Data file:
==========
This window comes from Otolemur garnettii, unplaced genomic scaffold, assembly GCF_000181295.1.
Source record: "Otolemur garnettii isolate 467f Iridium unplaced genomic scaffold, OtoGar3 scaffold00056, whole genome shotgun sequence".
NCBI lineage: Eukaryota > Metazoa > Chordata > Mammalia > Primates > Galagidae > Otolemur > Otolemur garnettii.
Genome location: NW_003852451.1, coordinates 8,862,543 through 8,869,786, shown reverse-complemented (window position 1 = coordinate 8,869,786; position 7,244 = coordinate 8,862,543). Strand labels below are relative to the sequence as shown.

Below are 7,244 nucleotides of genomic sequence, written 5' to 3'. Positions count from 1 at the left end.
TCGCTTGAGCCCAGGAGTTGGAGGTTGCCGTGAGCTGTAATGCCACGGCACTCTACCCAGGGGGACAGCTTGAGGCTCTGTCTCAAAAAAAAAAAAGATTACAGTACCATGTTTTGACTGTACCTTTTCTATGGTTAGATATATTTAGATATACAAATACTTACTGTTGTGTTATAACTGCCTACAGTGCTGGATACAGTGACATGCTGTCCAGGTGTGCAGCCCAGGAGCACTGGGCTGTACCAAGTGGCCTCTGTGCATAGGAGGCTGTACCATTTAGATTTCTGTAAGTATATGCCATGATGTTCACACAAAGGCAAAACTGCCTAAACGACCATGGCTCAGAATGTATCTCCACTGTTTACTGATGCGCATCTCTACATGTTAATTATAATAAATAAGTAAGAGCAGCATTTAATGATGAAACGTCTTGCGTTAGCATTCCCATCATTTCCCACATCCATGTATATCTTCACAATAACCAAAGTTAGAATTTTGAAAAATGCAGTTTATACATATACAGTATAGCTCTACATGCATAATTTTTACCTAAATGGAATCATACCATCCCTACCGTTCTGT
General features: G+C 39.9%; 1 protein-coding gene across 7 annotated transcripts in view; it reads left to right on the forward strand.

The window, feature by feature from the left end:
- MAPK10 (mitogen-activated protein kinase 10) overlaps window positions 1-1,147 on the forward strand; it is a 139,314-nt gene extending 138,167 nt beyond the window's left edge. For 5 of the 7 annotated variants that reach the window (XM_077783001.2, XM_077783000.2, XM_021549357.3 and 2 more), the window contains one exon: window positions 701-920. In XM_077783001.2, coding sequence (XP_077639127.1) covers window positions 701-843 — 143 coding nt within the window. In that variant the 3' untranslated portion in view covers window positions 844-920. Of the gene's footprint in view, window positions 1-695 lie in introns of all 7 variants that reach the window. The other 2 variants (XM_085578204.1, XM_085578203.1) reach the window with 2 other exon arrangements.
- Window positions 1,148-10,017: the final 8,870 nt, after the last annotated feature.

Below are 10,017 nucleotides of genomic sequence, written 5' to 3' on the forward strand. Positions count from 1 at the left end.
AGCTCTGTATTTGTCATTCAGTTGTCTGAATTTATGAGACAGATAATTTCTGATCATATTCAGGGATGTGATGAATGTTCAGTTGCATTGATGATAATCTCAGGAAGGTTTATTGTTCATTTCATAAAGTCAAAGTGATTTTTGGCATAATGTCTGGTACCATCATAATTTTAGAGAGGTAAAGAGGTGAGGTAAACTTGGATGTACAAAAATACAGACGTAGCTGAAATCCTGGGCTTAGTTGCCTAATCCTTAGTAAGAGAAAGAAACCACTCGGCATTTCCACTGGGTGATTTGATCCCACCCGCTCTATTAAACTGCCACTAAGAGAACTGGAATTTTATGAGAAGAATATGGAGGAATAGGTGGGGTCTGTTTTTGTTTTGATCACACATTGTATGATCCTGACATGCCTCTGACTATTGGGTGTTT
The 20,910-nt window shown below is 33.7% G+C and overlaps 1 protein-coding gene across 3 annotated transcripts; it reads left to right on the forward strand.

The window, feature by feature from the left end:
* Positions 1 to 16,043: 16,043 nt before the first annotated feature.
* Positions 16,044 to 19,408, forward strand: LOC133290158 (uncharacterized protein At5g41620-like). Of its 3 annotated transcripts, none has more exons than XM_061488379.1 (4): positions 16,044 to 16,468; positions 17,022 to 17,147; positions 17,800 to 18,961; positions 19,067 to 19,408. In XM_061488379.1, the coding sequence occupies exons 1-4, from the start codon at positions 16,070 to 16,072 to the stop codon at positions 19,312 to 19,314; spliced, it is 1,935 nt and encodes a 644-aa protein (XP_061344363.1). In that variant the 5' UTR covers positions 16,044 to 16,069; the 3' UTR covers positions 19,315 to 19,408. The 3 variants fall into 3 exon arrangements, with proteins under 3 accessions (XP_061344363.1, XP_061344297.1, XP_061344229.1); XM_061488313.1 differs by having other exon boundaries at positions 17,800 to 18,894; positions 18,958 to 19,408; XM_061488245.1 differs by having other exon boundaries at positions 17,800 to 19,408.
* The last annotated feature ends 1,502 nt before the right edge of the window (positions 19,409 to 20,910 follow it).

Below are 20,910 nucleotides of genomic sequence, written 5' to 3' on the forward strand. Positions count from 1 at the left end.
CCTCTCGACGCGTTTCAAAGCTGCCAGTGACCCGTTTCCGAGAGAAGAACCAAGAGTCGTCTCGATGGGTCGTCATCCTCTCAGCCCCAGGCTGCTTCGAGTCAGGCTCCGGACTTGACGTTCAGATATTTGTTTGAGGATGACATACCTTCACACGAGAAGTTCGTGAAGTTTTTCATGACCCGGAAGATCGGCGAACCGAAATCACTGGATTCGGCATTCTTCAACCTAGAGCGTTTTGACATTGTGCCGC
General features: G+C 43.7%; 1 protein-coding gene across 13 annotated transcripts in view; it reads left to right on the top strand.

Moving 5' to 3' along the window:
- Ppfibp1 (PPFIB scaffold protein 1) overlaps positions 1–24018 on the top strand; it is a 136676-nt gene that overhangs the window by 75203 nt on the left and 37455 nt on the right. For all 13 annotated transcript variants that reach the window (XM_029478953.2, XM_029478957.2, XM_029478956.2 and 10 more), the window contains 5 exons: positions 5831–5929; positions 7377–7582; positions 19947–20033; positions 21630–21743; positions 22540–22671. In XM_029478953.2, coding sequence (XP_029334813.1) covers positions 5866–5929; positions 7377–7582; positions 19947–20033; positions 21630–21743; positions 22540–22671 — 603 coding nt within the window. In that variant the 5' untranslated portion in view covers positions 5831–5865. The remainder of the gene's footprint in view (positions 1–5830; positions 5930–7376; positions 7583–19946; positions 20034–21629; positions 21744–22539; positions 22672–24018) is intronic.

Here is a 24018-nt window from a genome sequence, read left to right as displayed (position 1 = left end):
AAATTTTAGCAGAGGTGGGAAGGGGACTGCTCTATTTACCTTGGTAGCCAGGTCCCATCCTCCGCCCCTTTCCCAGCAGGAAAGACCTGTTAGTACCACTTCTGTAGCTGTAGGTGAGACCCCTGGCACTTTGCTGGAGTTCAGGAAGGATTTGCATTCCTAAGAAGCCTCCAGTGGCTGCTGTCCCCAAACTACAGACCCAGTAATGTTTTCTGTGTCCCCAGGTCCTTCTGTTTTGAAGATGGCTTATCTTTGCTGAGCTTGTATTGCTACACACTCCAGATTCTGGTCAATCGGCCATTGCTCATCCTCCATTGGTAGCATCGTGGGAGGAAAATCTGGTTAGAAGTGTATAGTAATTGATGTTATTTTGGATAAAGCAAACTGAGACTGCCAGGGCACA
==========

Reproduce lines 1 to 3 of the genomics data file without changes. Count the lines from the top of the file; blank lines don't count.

This window comes from Otolemur garnettii, unplaced genomic scaffold, assembly GCF_000181295.1.
Source record: "Otolemur garnettii isolate 467f Iridium unplaced genomic scaffold, OtoGar3 scaffold00056, whole genome shotgun sequence".
NCBI lineage: Eukaryota > Metazoa > Chordata > Mammalia > Primates > Galagidae > Otolemur > Otolemur garnettii.